When a 16-year-old was shot dead on a Brooklyn basketball court two weeks ago, the killing of someone so young sent ripples of shock through the neighborhood, prompting memorials, vigils and calls for justice.
That sense of bewilderment in Brownsville deepened on Monday when police announced they had identified a suspect: a boy two years younger than the victim.
The police said they are searching for Aaron Nathaniel, 14, who they believe fired at least two shots into the basketball court at Chester Playground on a warm Friday afternoon Sept. 21.
Oluwadurotimi Joseph Oyebola, 16, had just dribbled to the corner of the court and pulled up for a three-pointer. Shots rang out. A bullet struck him in his forehead.
The motive remains unclear. Police officials said the gunman did not appear to specifically target the teenager, and it remains unknown who was the actual target. “He was the unlucky guy,” one police official said, insisting on anonymity to discuss an open case.
The young suspect was in hiding on Tuesday, although police officials said his parents were cooperating with investigators.
He was identified as the gunman through security camera footage and witness accounts, the police said. The footage shows Mr. Nathaniel arriving at the park, pulling out a pistol and firing it in the direction of the basketball court, the police said. The fatal shots were fired from about 100 feet away from the spot where the victim, who was known as Timi, was playing with friends.
Timi was a junior at Brooklyn Ascend High School, where he was a well-liked academic standout and a point guard on the basketball team. He had moved to New York City from Lagos, Nigeria, in 2013, his father, David Oyebola, said.
The killing was the latest in a string of murders in the Brownsville area of Brooklyn, one of the few neighborhoods where violent crime has trended upward even as it has fallen citywide to the lowest level since the 1950s. Four teens were killed within six miles of each other in the area during a 10-day period this July. Last year, another teenager, Rohan Levy, who also had attended Ascend middle school, was killed.
Police records show there have been 13 murders so far this year in the precinct that covers Brownsville, up from seven in the same period in 2017. There has also been an uptick in shootings: 47 people have been wounded by gunfire this year within the precinct, up from 36 at this time last year.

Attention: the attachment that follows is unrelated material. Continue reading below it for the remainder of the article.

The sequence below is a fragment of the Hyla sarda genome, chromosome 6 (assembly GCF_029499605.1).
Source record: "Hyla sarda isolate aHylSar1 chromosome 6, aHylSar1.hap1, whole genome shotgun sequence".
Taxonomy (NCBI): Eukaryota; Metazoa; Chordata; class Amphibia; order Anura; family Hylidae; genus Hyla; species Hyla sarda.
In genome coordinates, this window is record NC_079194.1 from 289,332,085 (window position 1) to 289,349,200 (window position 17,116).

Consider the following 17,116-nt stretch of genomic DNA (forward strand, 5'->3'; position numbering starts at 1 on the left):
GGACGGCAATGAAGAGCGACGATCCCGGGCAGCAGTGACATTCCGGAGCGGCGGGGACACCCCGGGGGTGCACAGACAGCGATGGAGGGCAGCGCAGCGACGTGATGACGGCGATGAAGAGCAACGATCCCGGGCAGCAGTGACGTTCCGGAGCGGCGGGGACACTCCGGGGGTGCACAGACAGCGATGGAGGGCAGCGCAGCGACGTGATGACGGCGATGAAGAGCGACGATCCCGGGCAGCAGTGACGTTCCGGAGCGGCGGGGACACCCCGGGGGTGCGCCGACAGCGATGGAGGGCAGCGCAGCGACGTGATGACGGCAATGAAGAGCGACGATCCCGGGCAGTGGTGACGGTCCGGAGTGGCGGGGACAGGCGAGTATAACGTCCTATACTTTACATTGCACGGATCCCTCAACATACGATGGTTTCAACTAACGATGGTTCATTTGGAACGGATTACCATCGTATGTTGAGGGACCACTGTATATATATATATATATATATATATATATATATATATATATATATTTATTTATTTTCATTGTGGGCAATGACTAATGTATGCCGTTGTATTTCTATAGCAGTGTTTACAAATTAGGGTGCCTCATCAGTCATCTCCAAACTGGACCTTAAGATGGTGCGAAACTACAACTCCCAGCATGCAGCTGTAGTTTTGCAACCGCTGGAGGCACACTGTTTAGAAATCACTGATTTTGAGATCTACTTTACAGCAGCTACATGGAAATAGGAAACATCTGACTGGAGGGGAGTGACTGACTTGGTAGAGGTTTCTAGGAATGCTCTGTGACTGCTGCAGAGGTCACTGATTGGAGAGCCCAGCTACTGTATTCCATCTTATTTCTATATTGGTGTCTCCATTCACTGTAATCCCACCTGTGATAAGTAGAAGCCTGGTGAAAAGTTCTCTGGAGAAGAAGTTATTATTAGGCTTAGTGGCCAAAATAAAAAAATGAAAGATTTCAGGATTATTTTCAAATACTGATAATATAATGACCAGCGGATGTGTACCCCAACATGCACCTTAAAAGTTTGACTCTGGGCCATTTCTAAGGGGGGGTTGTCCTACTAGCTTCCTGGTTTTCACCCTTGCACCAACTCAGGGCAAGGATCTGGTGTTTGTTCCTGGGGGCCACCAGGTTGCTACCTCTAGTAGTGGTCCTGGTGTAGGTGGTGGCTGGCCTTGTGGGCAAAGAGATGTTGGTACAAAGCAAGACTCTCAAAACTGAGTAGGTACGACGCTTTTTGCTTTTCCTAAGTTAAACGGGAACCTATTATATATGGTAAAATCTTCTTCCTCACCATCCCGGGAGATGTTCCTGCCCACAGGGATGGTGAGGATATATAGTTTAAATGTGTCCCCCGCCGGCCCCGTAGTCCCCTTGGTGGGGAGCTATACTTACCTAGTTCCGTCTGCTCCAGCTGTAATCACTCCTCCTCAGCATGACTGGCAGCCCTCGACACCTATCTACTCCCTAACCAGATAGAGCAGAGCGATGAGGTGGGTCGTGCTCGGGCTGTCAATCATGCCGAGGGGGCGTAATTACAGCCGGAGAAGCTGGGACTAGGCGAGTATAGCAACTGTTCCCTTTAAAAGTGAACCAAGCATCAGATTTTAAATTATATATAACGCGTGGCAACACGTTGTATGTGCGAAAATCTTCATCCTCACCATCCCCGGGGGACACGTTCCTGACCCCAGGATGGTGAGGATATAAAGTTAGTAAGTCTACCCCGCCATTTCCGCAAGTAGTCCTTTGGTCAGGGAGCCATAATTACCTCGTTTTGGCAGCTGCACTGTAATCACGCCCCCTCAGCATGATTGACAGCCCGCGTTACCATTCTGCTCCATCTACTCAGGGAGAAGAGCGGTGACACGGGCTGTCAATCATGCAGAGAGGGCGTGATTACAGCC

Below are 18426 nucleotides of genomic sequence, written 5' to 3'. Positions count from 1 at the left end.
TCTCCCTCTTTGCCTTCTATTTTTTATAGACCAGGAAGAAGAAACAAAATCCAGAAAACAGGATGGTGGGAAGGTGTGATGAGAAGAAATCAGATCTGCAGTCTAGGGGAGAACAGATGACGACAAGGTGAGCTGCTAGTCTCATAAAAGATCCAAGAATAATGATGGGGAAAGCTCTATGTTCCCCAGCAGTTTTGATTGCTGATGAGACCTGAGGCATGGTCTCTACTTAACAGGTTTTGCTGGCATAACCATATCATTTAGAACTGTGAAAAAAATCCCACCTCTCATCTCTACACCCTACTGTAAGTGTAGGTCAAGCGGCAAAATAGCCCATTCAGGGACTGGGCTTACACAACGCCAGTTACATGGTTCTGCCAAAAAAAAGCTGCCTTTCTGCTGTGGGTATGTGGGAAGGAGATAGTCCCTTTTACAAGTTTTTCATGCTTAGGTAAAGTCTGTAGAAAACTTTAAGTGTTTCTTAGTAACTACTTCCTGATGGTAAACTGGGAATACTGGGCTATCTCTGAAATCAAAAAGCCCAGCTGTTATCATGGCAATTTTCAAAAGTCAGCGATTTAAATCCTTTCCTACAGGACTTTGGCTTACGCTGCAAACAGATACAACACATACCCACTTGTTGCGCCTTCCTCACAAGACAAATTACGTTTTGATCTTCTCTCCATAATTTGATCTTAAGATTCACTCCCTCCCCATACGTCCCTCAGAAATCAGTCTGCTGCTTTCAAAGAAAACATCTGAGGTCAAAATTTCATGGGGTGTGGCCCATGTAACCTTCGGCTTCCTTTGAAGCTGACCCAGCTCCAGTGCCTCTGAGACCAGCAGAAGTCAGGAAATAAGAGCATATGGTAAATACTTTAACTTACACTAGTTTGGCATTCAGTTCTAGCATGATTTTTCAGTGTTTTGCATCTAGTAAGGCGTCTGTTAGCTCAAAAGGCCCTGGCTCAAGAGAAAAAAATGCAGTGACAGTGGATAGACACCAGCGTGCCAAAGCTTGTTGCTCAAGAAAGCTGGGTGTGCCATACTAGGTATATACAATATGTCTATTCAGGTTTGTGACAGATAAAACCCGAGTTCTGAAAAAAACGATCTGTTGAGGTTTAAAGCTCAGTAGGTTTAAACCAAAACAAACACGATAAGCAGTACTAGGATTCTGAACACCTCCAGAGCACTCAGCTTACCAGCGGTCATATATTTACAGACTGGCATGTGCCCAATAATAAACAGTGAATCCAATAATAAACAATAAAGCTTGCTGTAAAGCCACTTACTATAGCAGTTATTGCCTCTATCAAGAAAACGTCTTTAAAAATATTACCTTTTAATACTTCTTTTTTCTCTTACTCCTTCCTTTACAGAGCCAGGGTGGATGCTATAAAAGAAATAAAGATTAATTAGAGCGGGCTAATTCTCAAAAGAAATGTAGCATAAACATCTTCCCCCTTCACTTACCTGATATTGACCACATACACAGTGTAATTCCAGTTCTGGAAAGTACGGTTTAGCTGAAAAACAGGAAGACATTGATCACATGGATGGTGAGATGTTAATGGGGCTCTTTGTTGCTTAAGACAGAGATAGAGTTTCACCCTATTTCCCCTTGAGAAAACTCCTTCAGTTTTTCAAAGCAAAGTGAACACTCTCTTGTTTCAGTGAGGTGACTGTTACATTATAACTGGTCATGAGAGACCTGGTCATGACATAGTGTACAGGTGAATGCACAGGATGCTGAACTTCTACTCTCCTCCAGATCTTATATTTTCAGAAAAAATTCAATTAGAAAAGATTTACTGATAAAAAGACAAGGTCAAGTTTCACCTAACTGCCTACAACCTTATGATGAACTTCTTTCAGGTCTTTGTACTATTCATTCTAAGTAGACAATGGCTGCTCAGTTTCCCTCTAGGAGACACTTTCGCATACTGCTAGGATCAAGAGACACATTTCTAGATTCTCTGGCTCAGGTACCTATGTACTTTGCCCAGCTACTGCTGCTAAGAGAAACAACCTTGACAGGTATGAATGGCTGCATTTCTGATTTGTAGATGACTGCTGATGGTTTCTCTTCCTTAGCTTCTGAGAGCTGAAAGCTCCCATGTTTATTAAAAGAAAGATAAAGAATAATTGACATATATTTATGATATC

On Monday night, about 150 people met at Brooklyn Ascend Charter School and marched to the basketball court for a vigil. The slain student’s relatives led the procession, while friends and supporters trailed behind, chanting: “Stop shooting, start living, Timi lives forever.”
It is rare, but not unprecedented, for a 14-year-old to be charged as an adult with murder. The last time was in 2014, when Noel Estevez was charged with second-degree murder after the stabbing death of a classmate outside a Bronx school.
The New York Police Department released this image of a boy they identified as Aaron Nathaniel, 14, who has been named as a suspect in the shooting death of a 16-year-old boy.CreditNew York Police Department
Assistant Chief Jeffrey Madrey, who leads patrol operations in Northern Brooklyn, held up a wanted poster with a picture of the teenage suspect at the vigil and asked for the public’s assistance in finding him. Chief Madrey said he was tired of seeing young people fatally shot and then trying to console their grief-stricken parents. “I offer some kind words, but I cannot bring their child back,” he said.
Jonathan Charles, 16, a classmate and teammate, was one of about 10 youths playing basketball when the gunshots rang out. The players had taken a short break and were hanging out by the three-point line, he said. Only Timi was still shooting baskets.
“He was getting ready to shoot a three-point shot and that’s when two bullets hit him,” Jonathan said.
Dominic Frankie Pabon, 23, a Marine Corps veteran who lives in Brownsville, heard the gunshots in his sixth-floor apartment near the playground and raced downstairs.
He said he sprinted onto the court and knelt by Timi, who was surrounded by distraught friends. He put pressure on the wound and instructed another player to do the same. Blood poured from the wounded teenager’s mouth and nose, he said.
“I had my hand on his head,” he recalled of that day. “I said, ‘Timi don’t leave, don’t give up.’ And he tried to respond with every breath he had left.”
Mr. Pabon, who spoke at the vigil, said he felt a sense of guilt.
“I never thought I’d come home to a battle in my own yard. I never thought I’d come home to have a man — a kid — dying in my hands,” Mr. Pabon said. “I’m really sorry. I did everything I could to make sure Timi lived.”